The fact that he was sort of an unabashed advocate for Judge Kavanaugh should have been the first reason not to give the guy a microphone and several uninterrupted minutes to rant. Just flat out don’t do that. There are far, far too many people who will not understand how to dissect his rantings with a skeptical eye. Mike Davis is a poster child for motivated numeracy if not the face on the poster advertising the shortfalls of relying on the reasoning of people who cannot divorce themselves from the things that they believe.
What do I mean by that? If everything Trump is accused of doing was something Obama had been accused of doing how would Mike Davis react? If asked that question on the podcast he would prevaricate. He might even understand the hypocrisy of saying that it would be different for Obama and thereby say “it’s no big deal” but that would be a lie.
We know what would have happened because we lived through eight years of outrage directed at what could objectively be determined to be the best president since Dwight D. Eisenhower (the tan suit, anybody?) If Dwight D. Eisenhower’s portrait is on display anywhere in Washington D.C., the place in the same building that would be appropriate for Donald Trump’s portrait is wherever the garbage is stored before being hauled to the landfill. Which is where Donald Trump’s portrait should go after that. The landfill. With the rest of the garbage.
The New York Times illustrates again exactly why I don’t spend money supporting their reporting. If I had money to support investigative journalism these days I’d have to give it to Vanity Fair, Propublica, The Guardian or The Atlantic. It is a sad day for journalism today, folks.
Impeachment is dangerous. And that danger – that very danger right there, the very nature of it — is why it must be done. And it is in the crucible of crisis, facing the greatest of dangers, when true, authentic greatness is forged.
Starting the second week in October, 2019, there are now three podcasts that I’ve found that deal specifically with the subject of impeachment and only that subject. The first one is Impeachment, Explained from the same people who bring you the podcast Today, Explained linked above. This is the first episode. It will come out weekly on Spotify.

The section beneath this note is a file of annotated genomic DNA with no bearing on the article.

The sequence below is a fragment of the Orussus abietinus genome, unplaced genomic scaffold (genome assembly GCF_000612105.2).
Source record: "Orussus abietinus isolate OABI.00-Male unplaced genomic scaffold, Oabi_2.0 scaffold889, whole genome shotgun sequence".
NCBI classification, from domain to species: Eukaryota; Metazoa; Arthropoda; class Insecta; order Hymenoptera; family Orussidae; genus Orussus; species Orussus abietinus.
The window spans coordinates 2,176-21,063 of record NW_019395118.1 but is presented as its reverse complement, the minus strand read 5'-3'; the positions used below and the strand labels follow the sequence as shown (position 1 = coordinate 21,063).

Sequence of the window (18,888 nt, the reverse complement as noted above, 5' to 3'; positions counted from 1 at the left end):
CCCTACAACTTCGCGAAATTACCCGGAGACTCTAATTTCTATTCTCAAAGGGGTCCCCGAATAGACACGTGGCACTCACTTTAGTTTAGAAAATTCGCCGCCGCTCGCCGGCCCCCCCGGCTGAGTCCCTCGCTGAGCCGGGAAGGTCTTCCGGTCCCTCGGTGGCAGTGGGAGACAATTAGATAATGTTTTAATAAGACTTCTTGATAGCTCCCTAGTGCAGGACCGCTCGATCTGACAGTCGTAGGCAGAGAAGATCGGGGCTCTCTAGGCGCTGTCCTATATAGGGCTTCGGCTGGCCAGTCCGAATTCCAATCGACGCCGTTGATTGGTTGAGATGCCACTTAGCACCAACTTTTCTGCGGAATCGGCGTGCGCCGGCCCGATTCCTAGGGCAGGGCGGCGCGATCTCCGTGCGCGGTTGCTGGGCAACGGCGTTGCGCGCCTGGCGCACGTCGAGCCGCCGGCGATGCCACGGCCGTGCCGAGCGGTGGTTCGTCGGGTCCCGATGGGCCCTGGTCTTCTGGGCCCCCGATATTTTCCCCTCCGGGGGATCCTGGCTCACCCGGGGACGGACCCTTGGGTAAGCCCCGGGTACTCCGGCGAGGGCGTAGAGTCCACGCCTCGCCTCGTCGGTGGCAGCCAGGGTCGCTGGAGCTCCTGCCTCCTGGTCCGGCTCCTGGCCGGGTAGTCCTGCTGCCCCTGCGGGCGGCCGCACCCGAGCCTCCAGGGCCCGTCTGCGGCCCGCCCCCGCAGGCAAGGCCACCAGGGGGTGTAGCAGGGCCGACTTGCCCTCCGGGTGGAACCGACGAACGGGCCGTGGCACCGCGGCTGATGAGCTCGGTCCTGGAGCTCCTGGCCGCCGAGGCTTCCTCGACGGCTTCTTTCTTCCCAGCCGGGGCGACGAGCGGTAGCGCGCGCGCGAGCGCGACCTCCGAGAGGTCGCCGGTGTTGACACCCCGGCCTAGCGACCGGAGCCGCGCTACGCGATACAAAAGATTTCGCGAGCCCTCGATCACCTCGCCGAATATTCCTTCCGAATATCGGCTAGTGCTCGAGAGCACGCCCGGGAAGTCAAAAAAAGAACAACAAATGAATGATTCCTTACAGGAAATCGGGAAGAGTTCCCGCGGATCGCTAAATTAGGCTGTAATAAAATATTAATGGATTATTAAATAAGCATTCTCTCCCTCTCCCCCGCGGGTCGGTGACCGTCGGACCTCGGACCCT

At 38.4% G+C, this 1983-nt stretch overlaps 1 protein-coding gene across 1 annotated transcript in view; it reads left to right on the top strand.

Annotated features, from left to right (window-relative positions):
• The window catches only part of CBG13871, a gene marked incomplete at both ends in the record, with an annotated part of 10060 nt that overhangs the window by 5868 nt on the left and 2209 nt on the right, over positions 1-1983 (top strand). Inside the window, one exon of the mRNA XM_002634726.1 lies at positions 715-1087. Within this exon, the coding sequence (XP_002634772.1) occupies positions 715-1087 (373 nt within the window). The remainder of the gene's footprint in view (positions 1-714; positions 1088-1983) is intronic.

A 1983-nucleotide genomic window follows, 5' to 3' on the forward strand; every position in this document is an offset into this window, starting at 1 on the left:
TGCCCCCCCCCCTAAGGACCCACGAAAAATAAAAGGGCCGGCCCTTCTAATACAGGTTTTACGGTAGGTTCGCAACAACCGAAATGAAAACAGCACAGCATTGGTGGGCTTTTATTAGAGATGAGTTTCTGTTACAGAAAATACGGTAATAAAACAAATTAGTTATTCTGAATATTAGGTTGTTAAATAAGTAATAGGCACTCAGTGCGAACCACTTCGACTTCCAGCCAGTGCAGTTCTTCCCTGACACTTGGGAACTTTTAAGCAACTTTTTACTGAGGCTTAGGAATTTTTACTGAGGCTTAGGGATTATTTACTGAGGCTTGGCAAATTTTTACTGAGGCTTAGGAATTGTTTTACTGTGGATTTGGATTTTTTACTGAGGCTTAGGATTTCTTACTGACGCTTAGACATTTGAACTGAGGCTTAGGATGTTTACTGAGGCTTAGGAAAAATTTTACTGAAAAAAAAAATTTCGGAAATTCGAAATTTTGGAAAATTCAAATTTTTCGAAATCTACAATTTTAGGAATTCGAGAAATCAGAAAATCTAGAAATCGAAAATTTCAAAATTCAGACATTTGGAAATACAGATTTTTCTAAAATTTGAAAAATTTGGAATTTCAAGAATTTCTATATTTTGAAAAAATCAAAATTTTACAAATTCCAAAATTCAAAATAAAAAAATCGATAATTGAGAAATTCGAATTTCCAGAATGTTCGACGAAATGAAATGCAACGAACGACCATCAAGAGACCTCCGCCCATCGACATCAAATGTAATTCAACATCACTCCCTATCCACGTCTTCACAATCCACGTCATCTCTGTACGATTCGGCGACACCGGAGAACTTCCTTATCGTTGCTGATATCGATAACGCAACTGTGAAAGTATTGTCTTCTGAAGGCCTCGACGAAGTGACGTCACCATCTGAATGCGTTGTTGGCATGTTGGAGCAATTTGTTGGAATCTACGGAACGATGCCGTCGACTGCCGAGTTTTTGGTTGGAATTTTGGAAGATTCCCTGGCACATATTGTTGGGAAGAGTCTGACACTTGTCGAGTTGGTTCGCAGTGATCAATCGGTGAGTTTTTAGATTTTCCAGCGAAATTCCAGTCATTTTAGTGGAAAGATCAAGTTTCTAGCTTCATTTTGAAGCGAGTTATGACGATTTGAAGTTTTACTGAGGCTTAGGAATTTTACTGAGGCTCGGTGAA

Then there is the daily podcast from WNYC, called simply Impeachment. I like titles that just say what they are about. This podcast is compiled from content that is aired on the Brian Lehrer show.
…was the episode that followed up the voicemail I left two days previously asking why Trump hasn’t been impeached already based on his emoluments violations. I’m sure I’m not the only one asking that question. The Trump Doral debacle is, as the title suggests, a perfect slice of the subject.
The third podcast is Article II from MSNBC’s Steve Kornacki. Of the three, this one is the one I have the least hope for. I’m not sure why, it just seems that MSNBC manages to shoot themselves in the foot about every other time they try to do something. Since Bagman was such a hit and The Oath is making waves, I’m betting that Article II is doomed to failure. But I’ll give it a few weeks to see what Steve manages to pull out of the hat.
In testimony on Tuesday, Bill Taylor, the top US diplomat in Ukraine, described what he saw as a high-stakes decision by President Trump to withhold $391 million in aid to Ukraine. Dan De Luce, national security and global affairs reporter for the NBC News investigative unit, recounts Taylor’s opening statement and whether it support the theory of a “quid pro quo.”
Then Wednesday the Republicans in the House of Representatives proved themselves unfit for office by staging a juvenile stunt during the hearings. Such is life in the US in 2019. I sent #ImeachTrump? #ExpelMcConnell! to the show as a comment.